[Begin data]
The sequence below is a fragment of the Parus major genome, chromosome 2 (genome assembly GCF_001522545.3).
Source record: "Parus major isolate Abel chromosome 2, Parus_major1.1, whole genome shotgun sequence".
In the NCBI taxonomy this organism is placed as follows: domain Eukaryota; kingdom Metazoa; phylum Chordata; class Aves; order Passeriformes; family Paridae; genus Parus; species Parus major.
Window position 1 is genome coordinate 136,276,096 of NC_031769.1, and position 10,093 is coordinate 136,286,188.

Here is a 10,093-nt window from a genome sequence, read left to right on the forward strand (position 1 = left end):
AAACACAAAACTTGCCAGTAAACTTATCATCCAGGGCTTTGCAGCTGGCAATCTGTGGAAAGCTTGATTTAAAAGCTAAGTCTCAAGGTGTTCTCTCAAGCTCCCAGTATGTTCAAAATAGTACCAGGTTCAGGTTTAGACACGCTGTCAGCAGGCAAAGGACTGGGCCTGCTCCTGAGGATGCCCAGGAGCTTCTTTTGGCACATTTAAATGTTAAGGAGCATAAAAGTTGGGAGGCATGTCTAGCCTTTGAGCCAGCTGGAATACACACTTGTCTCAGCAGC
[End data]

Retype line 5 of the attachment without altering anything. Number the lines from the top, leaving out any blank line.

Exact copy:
Here is a 10,093-nt window from a genome sequence, read left to right on the forward strand (position 1 = left end):